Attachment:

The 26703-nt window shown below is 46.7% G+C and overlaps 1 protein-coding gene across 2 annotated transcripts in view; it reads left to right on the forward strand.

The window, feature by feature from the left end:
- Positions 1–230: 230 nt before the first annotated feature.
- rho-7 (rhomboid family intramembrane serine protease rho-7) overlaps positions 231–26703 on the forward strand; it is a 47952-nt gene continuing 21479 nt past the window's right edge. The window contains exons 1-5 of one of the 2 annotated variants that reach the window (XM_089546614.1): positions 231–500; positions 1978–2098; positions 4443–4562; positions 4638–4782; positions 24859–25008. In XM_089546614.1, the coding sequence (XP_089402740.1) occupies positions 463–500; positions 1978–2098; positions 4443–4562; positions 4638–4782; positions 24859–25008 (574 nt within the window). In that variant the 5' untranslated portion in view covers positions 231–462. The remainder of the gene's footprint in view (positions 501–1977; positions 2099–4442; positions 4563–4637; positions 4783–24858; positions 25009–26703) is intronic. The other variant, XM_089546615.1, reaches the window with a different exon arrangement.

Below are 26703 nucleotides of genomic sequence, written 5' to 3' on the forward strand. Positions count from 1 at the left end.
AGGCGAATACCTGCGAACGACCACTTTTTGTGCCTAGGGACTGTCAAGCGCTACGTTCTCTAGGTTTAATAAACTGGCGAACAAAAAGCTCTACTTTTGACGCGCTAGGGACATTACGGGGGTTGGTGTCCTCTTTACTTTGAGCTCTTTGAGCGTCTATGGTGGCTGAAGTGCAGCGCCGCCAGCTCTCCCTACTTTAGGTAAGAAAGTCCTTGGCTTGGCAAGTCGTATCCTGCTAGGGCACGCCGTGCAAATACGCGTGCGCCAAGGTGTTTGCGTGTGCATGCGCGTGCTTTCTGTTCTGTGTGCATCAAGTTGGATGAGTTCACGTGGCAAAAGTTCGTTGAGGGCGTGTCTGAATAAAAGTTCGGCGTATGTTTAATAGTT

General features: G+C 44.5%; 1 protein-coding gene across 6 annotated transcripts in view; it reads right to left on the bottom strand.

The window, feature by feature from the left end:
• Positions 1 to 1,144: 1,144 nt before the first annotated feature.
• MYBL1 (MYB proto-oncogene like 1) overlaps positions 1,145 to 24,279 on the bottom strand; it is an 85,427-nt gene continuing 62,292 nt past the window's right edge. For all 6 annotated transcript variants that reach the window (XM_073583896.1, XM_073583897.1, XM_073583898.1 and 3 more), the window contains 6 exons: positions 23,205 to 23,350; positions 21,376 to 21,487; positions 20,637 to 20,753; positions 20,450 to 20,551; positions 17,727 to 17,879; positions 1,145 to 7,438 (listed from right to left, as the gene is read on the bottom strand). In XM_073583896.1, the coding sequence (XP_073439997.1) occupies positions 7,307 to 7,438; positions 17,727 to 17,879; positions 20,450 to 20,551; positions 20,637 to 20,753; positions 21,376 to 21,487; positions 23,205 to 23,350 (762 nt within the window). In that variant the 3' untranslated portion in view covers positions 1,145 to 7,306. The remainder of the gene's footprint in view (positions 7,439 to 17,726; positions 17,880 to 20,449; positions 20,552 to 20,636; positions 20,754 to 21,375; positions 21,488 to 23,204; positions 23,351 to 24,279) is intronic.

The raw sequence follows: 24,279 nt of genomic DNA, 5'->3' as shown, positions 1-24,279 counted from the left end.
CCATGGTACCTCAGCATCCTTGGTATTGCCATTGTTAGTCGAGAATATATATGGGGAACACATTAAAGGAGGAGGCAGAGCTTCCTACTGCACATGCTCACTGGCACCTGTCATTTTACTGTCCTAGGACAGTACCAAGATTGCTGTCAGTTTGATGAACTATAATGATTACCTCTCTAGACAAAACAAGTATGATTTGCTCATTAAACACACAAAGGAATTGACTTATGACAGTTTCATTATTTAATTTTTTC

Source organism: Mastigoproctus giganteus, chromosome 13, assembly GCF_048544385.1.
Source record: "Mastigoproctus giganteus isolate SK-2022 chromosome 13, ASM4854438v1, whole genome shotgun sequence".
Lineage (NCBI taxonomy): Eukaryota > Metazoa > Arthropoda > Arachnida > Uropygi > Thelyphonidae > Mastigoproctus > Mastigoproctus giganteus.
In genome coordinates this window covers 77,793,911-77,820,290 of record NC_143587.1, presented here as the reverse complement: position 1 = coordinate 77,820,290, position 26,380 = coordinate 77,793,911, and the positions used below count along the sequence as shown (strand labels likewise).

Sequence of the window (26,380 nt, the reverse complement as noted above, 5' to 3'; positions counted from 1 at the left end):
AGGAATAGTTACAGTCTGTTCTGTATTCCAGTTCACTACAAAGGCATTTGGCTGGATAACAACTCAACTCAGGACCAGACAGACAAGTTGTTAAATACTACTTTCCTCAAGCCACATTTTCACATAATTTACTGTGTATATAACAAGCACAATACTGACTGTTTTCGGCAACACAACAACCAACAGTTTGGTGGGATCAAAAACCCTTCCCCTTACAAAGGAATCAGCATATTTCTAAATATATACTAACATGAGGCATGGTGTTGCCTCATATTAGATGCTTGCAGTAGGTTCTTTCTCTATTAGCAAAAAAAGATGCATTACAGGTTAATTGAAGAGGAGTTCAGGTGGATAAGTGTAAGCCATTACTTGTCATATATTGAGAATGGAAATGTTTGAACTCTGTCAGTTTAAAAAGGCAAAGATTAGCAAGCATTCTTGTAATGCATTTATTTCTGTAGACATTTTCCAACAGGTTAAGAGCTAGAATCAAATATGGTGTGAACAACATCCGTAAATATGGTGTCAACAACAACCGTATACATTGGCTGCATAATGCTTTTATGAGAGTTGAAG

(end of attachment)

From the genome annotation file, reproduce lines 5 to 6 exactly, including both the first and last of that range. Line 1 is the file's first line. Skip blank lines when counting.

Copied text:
Below are 26703 nucleotides of genomic sequence, written 5' to 3' on the forward strand. Positions count from 1 at the left end.
AGGCGAATACCTGCGAACGACCACTTTTTGTGCCTAGGGACTGTCAAGCGCTACGTTCTCTAGGTTTAATAAACTGGCGAACAAAAAGCTCTACTTTTGACGCGCTAGGGACATTACGGGGGTTGGTGTCCTCTTTACTTTGAGCTCTTTGAGCGTCTATGGTGGCTGAAGTGCAGCGCCGCCAGCTCTCCCTACTTTAGGTAAGAAAGTCCTTGGCTTGGCAAGTCGTATCCTGCTAGGGCACGCCGTGCAAATACGCGTGCGCCAAGGTGTTTGCGTGTGCATGCGCGTGCTTTCTGTTCTGTGTGCATCAAGTTGGATGAGTTCACGTGGCAAAAGTTCGTTGAGGGCGTGTCTGAATAAAAGTTCGGCGTATGTTTAATAGTT